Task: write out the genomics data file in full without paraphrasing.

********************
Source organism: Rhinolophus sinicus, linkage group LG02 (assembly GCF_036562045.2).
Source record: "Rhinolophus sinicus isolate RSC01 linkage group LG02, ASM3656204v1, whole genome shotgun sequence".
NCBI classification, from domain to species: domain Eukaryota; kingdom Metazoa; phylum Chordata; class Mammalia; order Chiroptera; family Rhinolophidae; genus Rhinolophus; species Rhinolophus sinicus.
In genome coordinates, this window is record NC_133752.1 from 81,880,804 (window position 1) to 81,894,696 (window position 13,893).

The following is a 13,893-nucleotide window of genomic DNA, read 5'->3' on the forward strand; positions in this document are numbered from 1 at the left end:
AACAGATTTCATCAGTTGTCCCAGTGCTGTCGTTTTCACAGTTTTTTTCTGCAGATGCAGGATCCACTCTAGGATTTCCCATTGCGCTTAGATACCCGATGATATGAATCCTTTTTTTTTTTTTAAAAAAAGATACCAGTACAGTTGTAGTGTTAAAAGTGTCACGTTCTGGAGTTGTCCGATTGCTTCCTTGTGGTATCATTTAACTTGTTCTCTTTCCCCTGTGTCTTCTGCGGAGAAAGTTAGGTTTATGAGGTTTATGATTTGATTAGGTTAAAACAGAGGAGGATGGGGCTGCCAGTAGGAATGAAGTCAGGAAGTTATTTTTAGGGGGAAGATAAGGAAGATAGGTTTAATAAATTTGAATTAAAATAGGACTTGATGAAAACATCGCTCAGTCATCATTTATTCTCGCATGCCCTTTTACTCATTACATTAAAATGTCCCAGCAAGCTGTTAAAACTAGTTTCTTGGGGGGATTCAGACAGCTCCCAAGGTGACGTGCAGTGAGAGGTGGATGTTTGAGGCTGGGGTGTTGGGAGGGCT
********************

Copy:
Source organism: Rhinolophus sinicus, linkage group LG02 (assembly GCF_036562045.2).
Source record: "Rhinolophus sinicus isolate RSC01 linkage group LG02, ASM3656204v1, whole genome shotgun sequence".
NCBI classification, from domain to species: domain Eukaryota; kingdom Metazoa; phylum Chordata; class Mammalia; order Chiroptera; family Rhinolophidae; genus Rhinolophus; species Rhinolophus sinicus.
In genome coordinates, this window is record NC_133752.1 from 81,880,804 (window position 1) to 81,894,696 (window position 13,893).

The following is a 13,893-nucleotide window of genomic DNA, read 5'->3' on the forward strand; positions in this document are numbered from 1 at the left end:
AACAGATTTCATCAGTTGTCCCAGTGCTGTCGTTTTCACAGTTTTTTTCTGCAGATGCAGGATCCACTCTAGGATTTCCCATTGCGCTTAGATACCCGATGATATGAATCCTTTTTTTTTTTTTAAAAAAAGATACCAGTACAGTTGTAGTGTTAAAAGTGTCACGTTCTGGAGTTGTCCGATTGCTTCCTTGTGGTATCATTTAACTTGTTCTCTTTCCCCTGTGTCTTCTGCGGAGAAAGTTAGGTTTATGAGGTTTATGATTTGATTAGGTTAAAACAGAGGAGGATGGGGCTGCCAGTAGGAATGAAGTCAGGAAGTTATTTTTAGGGGGAAGATAAGGAAGATAGGTTTAATAAATTTGAATTAAAATAGGACTTGATGAAAACATCGCTCAGTCATCATTTATTCTCGCATGCCCTTTTACTCATTACATTAAAATGTCCCAGCAAGCTGTTAAAACTAGTTTCTTGGGGGGATTCAGACAGCTCCCAAGGTGACGTGCAGTGAGAGGTGGATGTTTGAGGCTGGGGTGTTGGGAGGGCT